I would’ve attended Worlds this year for the first time. I had a chance of earning a medal and ring. All my friends were moving on. They were starting summer training and getting ready for the season. All while I sat injured at home. I felt bad because I feel as though this type of injury is a major setback. It seemed as though I was running out of time to achieve my dream of medaling at Worlds and had missed my first opportunity. I had my surgery in early September, which was nearly 5 months after my injury at tryouts.


My 3 hour surgery came and went successfully. My doctor would use my hamstring to build a new ACL and repair my Lateral Meniscus. Now was the hardest part of the process; getting better. I was on bed-rest for about 2 weeks after my surgery. After my follow-up appointment, I was given the thumbs-up to start physical therapy by my doctor. Therapy started and I could barely bend my knee 15 degrees without having pain. I knew then I had a lot of work to do if I wanted to get back on the “Big Blue”. First I started off with only simple exercises that included just lifting my leg up and down, building up my calf muscle and making my quad muscle strong again. I had a set of exercises I did at therapy and I had a set I did at home every morning and night. I have to do these exercises until I stop physical therapy.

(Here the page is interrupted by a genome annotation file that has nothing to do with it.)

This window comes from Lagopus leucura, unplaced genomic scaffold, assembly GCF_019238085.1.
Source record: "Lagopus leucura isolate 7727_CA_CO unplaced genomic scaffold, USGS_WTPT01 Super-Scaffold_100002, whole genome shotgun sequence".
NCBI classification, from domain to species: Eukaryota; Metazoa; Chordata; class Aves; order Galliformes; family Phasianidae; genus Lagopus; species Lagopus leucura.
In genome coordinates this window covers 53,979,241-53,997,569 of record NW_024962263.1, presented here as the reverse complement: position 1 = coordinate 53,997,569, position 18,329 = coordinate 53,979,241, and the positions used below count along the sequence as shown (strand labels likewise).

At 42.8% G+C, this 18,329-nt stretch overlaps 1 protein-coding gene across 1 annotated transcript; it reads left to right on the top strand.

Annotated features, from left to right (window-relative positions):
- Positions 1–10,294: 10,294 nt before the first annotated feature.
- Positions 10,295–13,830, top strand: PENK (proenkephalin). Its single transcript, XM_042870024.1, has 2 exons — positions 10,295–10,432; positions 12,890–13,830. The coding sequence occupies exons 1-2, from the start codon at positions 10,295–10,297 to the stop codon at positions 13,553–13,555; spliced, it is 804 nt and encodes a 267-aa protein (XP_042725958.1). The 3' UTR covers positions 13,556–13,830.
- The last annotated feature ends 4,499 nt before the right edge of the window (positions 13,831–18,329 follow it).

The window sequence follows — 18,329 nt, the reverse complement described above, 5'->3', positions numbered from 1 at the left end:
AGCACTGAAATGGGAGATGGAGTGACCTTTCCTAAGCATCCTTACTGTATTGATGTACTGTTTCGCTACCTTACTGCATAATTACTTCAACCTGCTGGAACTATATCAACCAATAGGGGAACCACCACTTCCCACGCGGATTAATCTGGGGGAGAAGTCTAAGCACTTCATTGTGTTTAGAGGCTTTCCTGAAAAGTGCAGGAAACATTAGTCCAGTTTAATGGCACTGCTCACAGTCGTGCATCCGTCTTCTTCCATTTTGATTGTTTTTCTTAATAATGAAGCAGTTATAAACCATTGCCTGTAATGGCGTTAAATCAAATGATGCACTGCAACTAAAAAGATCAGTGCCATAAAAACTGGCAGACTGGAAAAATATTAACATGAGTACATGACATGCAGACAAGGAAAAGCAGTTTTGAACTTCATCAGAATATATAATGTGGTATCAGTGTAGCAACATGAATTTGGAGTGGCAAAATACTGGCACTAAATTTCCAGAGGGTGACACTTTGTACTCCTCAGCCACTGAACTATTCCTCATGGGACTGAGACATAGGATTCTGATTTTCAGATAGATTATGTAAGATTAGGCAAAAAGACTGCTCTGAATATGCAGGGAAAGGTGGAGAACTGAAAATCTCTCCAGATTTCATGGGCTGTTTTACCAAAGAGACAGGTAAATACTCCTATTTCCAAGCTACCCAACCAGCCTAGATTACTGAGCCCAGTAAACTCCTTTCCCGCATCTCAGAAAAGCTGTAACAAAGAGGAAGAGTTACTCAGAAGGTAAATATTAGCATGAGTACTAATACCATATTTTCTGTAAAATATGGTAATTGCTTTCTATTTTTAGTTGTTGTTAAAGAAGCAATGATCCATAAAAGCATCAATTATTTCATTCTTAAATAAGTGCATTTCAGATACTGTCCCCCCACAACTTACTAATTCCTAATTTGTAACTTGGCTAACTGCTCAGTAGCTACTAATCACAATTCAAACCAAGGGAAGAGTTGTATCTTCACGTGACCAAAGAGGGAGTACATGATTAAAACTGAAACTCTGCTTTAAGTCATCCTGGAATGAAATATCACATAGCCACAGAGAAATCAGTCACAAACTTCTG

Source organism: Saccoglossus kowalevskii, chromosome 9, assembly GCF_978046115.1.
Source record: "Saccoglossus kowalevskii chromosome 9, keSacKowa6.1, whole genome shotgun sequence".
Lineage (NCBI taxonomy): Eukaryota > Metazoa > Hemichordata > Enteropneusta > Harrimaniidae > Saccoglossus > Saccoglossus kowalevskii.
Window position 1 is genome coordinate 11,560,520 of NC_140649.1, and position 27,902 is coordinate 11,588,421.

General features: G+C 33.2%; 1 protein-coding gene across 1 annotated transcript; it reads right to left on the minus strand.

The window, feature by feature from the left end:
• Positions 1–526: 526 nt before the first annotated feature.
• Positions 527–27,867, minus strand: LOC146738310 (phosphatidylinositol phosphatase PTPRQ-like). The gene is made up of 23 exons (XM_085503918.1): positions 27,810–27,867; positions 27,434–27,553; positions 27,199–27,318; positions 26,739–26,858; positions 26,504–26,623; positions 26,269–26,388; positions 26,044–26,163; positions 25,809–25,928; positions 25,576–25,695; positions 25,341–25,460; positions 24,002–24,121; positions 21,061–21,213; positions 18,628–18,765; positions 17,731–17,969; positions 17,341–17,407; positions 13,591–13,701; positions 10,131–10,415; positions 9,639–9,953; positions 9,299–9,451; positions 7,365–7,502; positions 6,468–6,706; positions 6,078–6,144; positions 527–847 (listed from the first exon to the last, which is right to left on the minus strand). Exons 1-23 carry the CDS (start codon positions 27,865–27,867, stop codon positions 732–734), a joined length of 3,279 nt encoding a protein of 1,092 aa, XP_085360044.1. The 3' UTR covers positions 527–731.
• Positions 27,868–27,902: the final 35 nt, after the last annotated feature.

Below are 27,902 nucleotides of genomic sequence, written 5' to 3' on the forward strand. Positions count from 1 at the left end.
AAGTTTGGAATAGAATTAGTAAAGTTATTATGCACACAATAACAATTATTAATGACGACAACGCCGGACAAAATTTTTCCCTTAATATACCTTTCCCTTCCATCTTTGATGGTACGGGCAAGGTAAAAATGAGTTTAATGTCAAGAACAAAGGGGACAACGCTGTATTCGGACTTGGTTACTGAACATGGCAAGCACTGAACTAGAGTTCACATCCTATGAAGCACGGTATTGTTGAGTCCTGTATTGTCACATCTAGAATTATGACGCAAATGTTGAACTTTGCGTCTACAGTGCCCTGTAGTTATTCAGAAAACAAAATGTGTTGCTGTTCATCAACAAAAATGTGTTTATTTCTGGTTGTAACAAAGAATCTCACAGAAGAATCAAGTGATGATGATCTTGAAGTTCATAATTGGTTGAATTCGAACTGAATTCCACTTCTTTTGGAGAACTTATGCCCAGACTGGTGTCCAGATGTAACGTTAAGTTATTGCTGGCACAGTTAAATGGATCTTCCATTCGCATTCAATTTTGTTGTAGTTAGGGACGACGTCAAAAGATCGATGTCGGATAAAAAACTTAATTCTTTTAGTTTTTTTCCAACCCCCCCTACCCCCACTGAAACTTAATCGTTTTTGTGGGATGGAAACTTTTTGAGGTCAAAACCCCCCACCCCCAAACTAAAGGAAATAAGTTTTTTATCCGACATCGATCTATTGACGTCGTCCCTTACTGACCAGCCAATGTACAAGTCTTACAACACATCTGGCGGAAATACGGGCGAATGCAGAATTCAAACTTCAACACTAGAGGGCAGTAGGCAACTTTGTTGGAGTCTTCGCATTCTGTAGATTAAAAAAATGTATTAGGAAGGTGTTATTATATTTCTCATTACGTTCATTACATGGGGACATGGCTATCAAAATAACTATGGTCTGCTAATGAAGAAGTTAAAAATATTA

The first few weeks were extremely hard. I was balancing coming home from school and going immediately to physical therapy twice per week. Each therapy session left me with a little pain. 6 weeks after surgery I was able to get off my crutches. I gradually got my extension and flexion in my knee up to parr with a few more degrees to go. Since then, I have gotten to the point where I am now able to do squats, and bend my knee to a reasonable degree.

From the beginning when I first found out about my injury, I knew that it would not be easy. Many people have told me that maybe I should just stop cheerleading. I admit, there are times when I agreed. But I know this is not an option. It’s like telling me not to breathe. I have been doing this sport for so many years. Having put in so much blood, sweat, and tears into it I felt this injury wasn’t enough to stop me. I am willing to give up everything I have. Push myself to the limits until my hard work pays off. Just going to Worlds and competing is not enough. I must have a Worlds ring on my finger. I have worked too hard to settle for anything less.

My family, friends, and even Instagram followers play such a big part in motivating me to continue to push myself and better myself until I am able to get back on the mat! So until then, I don’t plan on letting anything stop me. My journey hasn’t ended, I have just taken a detour to the same destination. Medaling at Cheerleading Worlds!

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Christen Carpenter

Christen is a all-star cheerleader from Maryland and has been cheering since 2007. Her favorite thing about cheerleading is the excitement of performing her routines in front of judges and the crowd. She values the time and practice her and her team have spent perfecting their routines to make them as good as possible.